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Genese Davis: Shining a Beacon on PvP

Column By Genese Davis on April 18, 2013

There’s nothing quite like sitting smack dab in the middle of a live event. During BlizzCon in 2010 and 2011, I sat in the midst of thousands of roaring fans watching the Starcraft and Warcraft tournaments. I remember feeling as though the convention center itself might shake from our clapping and cheering. The crowds were relentless! People kept shouting, moving in and out of their seats, popping in and out of my periphery. I could see the projection screens and flashing cameras, and heard the tangle of high and low voices. The fans were cumbersome. Between the gasping, the sudden boos and cheers, and the ardent clapping, it felt equally as epic as the SuperBowl or any UFC match. But when comparing mainstream televised sports with e-sports, I couldn’t help but be bothered by how many people are still unfamiliar with these incredible events—the events of pro-gaming.

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Whether we’re watching the best golfers play the Masters tournament or the best fighters on UFC, being a part of these live events is electrifying. So, with all the support from fans around the world for games like League of Legends, Starcraft, Halo, and Call of Duty, how can we get more mainstream television channels to broadcast pro gaming tournaments? Obviously pro-gaming doesn’t need mainstream television exposure to be successful, but how cool would it be if people who would never normally be exposed to pro-gaming got to witness professional gamers the way we (players and those “in the know”) do. Just yesterday, I had conversations with several parents and grandparents who still had no idea that pro-gaming exists, and knew nothing about how many opportunities are exploding for viable careers in gaming. If we can get more mainstream exposure for gaming tournaments, parents and grandparents could see the evolution of our beloved e-sports. There have been competitions for over 30 years dating back to the Space Invaders tournaments, and my hope is to even the playing field (no pun intended) and shine an even brighter beacon on video games and the revolutionary sport of pro-gaming!

Vast amounts of people will nod their head when you name drop NFL players or pro golfers. But mention a pro-gamer’s name and there are only a limited amount of circles that will recognize who you’re talking about. My goal is to change this and for pro-gaming players’ names to be easily recognizable just like players in football, basketball, etc. How can we get this to happen? One thing that might help bridge this gap is media coverage behind the player’s story—the personal life of the pro-gamer. For example: We’re all pretty familiar with some of the mainstream reality shows like The Ultimate Fighter or American Idol. If someone watches even one episode, he/she is not only going to see the star fight or sing, but is also going to get a glimpse inside their personal life, too. After dozens of interview clips, and carefully crafted edited scenes, the audience gets ample footage of the fighter’s/singer’s hometown, family-life, and personal struggles. Through this extra footage we get to know them—we get a connection with who they are and their personal story. When we are able to empathize on a personal level, it opens opportunities for us to relate and root for our favorite contestants.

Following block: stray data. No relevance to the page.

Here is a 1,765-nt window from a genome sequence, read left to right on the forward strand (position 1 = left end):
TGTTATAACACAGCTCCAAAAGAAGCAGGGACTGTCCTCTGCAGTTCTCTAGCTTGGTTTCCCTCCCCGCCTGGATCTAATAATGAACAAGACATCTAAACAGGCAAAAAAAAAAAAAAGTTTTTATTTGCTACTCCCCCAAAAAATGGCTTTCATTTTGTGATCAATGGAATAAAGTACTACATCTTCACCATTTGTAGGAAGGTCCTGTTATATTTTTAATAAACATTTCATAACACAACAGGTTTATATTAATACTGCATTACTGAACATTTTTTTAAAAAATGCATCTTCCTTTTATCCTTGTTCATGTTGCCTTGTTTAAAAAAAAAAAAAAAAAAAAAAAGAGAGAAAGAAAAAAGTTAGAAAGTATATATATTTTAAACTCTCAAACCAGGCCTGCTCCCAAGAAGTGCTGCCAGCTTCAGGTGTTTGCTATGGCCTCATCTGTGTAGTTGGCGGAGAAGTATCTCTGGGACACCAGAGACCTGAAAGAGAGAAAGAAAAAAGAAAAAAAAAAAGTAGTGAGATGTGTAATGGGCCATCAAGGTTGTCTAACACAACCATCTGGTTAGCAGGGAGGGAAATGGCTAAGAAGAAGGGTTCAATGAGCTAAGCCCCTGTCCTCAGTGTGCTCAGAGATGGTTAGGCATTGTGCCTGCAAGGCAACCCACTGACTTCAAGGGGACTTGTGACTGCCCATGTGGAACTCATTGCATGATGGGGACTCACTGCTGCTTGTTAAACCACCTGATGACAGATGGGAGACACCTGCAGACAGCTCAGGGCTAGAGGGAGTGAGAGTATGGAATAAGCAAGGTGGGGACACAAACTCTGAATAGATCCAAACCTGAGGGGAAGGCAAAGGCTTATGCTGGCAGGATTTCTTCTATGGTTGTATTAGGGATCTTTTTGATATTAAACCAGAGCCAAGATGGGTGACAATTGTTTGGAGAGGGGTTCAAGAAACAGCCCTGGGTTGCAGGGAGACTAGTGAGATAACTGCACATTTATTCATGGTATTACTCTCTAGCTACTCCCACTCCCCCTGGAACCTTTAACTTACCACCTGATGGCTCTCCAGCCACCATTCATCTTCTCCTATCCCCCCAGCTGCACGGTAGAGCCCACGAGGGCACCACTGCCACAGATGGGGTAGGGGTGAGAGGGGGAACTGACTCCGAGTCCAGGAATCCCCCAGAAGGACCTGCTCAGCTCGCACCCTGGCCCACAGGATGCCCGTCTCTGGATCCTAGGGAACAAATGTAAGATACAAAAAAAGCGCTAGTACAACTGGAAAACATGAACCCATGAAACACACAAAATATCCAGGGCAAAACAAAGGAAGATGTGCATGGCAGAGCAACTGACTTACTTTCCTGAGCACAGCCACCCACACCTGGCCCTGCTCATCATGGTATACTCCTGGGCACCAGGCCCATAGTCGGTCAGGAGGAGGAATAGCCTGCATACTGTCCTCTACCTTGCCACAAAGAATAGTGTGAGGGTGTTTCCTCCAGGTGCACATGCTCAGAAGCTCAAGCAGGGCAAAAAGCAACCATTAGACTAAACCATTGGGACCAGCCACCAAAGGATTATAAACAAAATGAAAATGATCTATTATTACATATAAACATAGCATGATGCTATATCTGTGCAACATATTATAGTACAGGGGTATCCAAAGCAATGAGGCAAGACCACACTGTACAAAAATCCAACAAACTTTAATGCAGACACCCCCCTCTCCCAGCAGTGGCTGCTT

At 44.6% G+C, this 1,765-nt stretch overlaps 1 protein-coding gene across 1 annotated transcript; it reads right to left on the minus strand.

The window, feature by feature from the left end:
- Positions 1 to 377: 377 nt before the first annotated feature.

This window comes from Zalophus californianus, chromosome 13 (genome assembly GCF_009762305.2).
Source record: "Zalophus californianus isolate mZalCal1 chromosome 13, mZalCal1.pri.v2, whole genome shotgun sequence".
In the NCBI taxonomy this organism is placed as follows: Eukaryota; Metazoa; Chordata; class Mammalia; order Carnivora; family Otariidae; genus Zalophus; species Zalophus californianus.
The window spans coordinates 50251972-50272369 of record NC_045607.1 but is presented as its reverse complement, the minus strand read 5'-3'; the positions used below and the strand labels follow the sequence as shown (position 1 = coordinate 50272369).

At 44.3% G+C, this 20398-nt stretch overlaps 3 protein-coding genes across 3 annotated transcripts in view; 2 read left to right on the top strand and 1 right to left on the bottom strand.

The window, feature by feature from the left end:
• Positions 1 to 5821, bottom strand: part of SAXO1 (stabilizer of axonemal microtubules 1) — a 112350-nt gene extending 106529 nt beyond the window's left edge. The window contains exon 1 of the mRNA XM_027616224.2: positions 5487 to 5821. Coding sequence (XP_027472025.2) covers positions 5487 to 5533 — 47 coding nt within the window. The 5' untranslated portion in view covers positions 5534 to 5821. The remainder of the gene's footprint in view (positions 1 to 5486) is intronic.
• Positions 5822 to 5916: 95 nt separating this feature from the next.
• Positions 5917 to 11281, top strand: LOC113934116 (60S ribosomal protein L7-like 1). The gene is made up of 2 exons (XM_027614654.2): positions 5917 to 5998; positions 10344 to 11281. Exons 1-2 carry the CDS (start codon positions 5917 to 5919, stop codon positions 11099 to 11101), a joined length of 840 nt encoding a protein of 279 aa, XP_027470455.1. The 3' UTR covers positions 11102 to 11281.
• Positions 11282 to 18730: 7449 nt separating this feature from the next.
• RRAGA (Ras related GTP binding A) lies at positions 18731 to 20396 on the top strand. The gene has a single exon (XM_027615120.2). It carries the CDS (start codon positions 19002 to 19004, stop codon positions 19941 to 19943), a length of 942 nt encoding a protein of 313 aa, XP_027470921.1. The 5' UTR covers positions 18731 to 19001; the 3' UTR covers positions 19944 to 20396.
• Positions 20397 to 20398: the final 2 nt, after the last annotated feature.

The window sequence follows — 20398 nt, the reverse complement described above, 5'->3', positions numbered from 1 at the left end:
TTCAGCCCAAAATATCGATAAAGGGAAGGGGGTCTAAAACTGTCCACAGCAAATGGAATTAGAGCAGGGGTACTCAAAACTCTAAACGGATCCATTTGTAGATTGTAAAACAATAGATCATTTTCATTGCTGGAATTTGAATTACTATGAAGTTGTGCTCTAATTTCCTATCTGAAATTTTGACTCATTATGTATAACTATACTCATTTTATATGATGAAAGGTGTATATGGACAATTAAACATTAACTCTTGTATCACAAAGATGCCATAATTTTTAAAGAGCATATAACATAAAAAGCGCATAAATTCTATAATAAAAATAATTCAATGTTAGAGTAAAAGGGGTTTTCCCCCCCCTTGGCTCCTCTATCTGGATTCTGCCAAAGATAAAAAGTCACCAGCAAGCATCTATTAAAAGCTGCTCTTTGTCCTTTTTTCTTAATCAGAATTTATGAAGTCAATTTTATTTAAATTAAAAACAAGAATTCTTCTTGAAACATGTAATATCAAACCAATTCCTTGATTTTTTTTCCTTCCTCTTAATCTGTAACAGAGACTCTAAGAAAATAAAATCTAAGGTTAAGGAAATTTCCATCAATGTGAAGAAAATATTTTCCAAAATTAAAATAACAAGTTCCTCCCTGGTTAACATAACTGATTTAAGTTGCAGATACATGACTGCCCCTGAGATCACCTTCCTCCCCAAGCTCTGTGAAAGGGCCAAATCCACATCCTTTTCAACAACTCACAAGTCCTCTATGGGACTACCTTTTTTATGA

This is where I hope we take PvP. If pro-gaming becomes a mainstream televised event tomorrow, (but not just the game-play, the players themselves need to be showcased, too) people who misjudge gamers will witness the personal side to gaming, and the planetary scale gaming has reached. When I wrote the new gamer fiction, The Holder’s Dominion, I knew I wanted to highlight PvP in a way that shows this fan-to-player inclusion, and how influential fans can be to the players. The MMO world in the novel is called Edannair and has attributes that separate it from other online games, but was crafted in a way so that readers unfamiliar with MMOs and unfamiliar with games like League of Legends could get a glimpse into how impactful PvP can be for players and fans alike.

Our professional and social circles can be pretty diverse. I have the unique opportunity of working alongside video game industry professionals, while also working with non-gaming circles completely in the dark about LOL, WOW, COD, TF2 and SC. And because my non-gaming circles are misinformed and carry misconceptions about gaming, I will continue to offer new perceptions, education, promotion, and discussions on the benefits, opportunities, and careers created through video games. But I need your help. If we all share our knowledge and experience as PvPers, fans, pro-gamers, etc., we can bring worldwide familiarity with e-sports and hopefully get even more mainstream recognition. When will our local grocery stores be selling e-Sports themed napkins and paper plates in preparation for the worldwide championship game? Let’s hope sooner rather than later!

 

 

Let’s connect! Find me at www.GeneseDavis.com, and on Facebook, and Twitter!

Until then: Game On, and Lark Your Life. <3

Every week, Holder's Dominion author Genese Davis opines about MMO gaming, the issues the genre faces, and the power of shaping online worlds.


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